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Sports law: area of practice

A passion for sports is secondary to key legal skills, says Daniel Geey from Sheridans.
The best part of the job is knowing what will be in the back and front pages of the papers in the coming days; the worst part is not being able to tell anyone!

Sports law encompasses a wide range of contentious, non-contentious and transactional disciplines. Any legal matter that involves, for example, rights-holders, associations, leagues, clubs, athletes or agents may well be classed as sports-related law. The type of work carried out in this field varies depending on the area of law. A property lawyer selling a sports stadium or undertaking a planning process for that stadium, for example, does very different work to a commercial lawyer drafting an image rights deal or a dispute resolution lawyer working on an arbitration before the Court of Arbitration for Sport (CAS).

It’s tempting to think that sports lawyers watch sport all day but, unfortunately, the reality is that we work as hard as any other type of lawyer. It is vital from a business development perspective that we set aside time to meet prospective clients and, because their business is sport, it often means evening events and sometimes rather anti-social travelling times. 

This is a competitive sector – in law as much as on the sports field

In such a competitive sector as sport, it is vital to make sacrifices, which can mean long nights or weekend working when there are tight deadlines to meet – depending on the expectations of the client and the service they require. The job comes with some opportunities for travel: sports lawyers may, for example, attend international sports tribunals for dispute resolution matters, which are located throughout the world. And when things go well – a case is won or a transfer is completed – there will always be time for a few celebratory beers!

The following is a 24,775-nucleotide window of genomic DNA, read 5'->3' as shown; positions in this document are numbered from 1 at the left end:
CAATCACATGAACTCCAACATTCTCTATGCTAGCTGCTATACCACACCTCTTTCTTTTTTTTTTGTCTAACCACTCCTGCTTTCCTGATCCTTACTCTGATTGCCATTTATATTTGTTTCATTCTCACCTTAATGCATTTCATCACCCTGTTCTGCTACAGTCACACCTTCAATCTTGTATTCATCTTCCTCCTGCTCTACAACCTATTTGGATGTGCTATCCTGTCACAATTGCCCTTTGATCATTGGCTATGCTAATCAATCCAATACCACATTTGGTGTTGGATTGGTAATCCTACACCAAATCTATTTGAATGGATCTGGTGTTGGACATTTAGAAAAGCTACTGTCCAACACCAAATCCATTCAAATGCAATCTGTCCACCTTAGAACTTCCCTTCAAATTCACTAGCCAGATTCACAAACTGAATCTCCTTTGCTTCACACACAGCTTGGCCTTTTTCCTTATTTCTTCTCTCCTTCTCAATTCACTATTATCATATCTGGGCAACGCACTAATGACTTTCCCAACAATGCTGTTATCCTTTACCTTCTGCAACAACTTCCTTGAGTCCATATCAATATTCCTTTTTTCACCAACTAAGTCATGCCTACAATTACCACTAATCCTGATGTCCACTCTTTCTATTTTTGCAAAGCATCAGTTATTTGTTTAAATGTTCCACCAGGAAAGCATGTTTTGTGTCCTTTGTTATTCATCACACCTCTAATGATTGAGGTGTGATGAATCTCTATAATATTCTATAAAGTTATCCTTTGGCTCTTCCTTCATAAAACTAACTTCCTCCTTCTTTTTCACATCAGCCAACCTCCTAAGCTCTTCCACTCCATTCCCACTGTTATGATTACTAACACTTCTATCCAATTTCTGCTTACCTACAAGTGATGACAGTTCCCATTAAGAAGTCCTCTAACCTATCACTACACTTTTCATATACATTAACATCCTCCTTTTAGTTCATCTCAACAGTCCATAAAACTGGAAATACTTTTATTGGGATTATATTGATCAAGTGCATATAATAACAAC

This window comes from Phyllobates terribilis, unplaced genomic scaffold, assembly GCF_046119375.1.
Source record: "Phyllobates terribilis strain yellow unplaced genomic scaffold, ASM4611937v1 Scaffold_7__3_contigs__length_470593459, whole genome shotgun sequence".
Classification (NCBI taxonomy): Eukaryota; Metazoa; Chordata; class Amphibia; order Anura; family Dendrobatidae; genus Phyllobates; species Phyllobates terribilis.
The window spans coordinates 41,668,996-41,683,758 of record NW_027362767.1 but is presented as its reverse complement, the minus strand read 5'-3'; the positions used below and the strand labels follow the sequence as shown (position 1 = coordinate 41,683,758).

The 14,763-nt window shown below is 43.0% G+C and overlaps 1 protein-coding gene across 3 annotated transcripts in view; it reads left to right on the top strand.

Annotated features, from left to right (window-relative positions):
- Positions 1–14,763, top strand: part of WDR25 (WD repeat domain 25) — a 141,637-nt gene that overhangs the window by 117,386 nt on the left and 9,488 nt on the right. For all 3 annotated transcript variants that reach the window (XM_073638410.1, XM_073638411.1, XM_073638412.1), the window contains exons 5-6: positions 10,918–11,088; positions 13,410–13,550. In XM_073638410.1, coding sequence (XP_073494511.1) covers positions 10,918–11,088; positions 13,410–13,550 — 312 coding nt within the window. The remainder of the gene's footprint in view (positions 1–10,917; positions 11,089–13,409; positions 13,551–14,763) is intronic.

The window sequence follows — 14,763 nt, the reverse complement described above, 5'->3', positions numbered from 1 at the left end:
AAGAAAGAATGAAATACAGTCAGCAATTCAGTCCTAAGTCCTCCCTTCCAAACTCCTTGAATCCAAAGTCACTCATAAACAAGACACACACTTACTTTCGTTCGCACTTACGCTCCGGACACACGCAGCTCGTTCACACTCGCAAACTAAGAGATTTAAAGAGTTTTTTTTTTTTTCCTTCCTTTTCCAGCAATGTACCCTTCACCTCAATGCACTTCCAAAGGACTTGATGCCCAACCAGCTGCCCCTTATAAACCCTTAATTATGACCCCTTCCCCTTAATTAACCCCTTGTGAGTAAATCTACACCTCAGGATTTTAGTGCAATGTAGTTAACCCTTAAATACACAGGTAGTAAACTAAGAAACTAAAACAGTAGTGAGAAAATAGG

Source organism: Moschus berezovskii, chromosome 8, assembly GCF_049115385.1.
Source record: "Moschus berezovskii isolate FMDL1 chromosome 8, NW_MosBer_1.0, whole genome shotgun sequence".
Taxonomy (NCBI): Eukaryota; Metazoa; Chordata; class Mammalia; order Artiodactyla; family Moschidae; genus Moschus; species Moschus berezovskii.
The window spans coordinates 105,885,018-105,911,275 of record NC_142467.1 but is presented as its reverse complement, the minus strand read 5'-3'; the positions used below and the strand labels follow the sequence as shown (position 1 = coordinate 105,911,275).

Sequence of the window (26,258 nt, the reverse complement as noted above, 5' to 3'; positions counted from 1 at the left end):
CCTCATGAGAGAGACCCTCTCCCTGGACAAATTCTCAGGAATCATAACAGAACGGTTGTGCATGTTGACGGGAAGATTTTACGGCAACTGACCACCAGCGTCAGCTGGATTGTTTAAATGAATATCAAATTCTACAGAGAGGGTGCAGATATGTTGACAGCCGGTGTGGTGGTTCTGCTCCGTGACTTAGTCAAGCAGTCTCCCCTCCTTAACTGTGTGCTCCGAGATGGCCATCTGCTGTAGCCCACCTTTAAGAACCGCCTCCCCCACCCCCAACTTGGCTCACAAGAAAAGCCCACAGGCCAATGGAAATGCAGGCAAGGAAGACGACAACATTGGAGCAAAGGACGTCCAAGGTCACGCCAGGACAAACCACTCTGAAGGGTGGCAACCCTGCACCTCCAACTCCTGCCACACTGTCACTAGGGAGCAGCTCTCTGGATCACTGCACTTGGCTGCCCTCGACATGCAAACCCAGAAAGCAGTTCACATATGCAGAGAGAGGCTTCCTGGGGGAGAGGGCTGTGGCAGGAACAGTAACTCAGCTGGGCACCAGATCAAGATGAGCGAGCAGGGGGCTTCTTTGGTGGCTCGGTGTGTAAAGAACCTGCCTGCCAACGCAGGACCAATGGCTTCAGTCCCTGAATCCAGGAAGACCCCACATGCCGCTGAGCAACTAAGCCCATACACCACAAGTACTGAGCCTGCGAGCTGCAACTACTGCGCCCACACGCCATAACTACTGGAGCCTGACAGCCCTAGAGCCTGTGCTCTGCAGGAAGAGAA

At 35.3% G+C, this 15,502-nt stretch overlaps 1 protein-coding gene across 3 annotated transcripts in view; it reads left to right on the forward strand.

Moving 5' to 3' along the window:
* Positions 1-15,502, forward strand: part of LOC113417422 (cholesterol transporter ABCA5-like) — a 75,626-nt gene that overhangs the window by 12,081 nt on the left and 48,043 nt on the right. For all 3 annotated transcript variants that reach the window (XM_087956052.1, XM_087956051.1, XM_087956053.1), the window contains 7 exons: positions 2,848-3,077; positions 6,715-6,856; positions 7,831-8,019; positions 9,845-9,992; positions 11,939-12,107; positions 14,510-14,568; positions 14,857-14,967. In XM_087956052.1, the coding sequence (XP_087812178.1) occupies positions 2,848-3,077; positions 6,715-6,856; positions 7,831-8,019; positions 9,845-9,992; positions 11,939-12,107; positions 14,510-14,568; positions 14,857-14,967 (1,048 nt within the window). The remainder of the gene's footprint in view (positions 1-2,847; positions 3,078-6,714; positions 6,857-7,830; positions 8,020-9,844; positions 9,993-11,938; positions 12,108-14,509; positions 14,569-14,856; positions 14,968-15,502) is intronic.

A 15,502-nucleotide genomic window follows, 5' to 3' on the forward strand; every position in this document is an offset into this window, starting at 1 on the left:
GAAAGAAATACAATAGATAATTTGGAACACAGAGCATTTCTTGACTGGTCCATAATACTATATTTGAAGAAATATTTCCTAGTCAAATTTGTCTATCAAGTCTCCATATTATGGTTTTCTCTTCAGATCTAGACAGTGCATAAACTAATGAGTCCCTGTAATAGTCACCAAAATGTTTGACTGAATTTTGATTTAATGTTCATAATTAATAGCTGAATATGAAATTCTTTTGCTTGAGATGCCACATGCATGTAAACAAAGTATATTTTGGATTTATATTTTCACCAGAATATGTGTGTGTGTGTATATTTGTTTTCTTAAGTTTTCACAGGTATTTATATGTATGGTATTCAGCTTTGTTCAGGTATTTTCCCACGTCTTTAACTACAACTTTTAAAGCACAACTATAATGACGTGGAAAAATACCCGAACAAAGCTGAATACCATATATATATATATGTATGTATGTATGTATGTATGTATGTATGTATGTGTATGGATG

The best part of the job is knowing what will be in the back and front pages of the papers in the coming days; the worst part is not being able to tell anyone! Important developments such as how fans are consuming live sports in a stadium or via their phone, tablet and TV are topical now. Issues such as: Barcelona Football Club being sanctioned by FIFA; athletes banned for doping; or match-fixing issues in cricket mean fans and the wider public become interested in the outcomes and consequences of high-profile cases. 

Is sports law recession-proof?

Football broadcasting rights have bucked the wider recessionary trends by rocketing in price. This resulted in wage and transfer fee inflation, previously, but sports regulations such as the financial fair play rules have cooled the market. New areas for legal services, such as sporting cost controls, give opportunities to provide legal services to clients.  

What skills does a sports lawyer need to do the job?

  • An excellent eye for detail. 
  • The ability to think laterally to find novel solutions to client problems. 
  • The ability – as they become more senior – to bring work into the firm, delegate tasks and see the wider tactical picture in any type of commercial or dispute matter.
  • A passion for and knowledge of certain sports is useful but secondary to the above skills. 

What is it like doing a trainee solicitor's job in sports law?

Typical trainee tasks include technical legal research, attending important meetings, drafting meeting and attendee notes, liaising with the client, drafting research papers on sensitive issues and the more ‘labour intensive’ joys of bundling! The greater the understanding that a trainee acquires on a particular matter, the better the opportunities there will be for early responsibility. 

Types of law practised

  • Corporate.
  • Commercial.
  • Public.
  • Contract.
  • Tort.
  • Tax
  • Property.

Daniel Geey is a partner in the sports groups at Sheridans. He graduated from Manchester University with a degree in law and politics in 2002.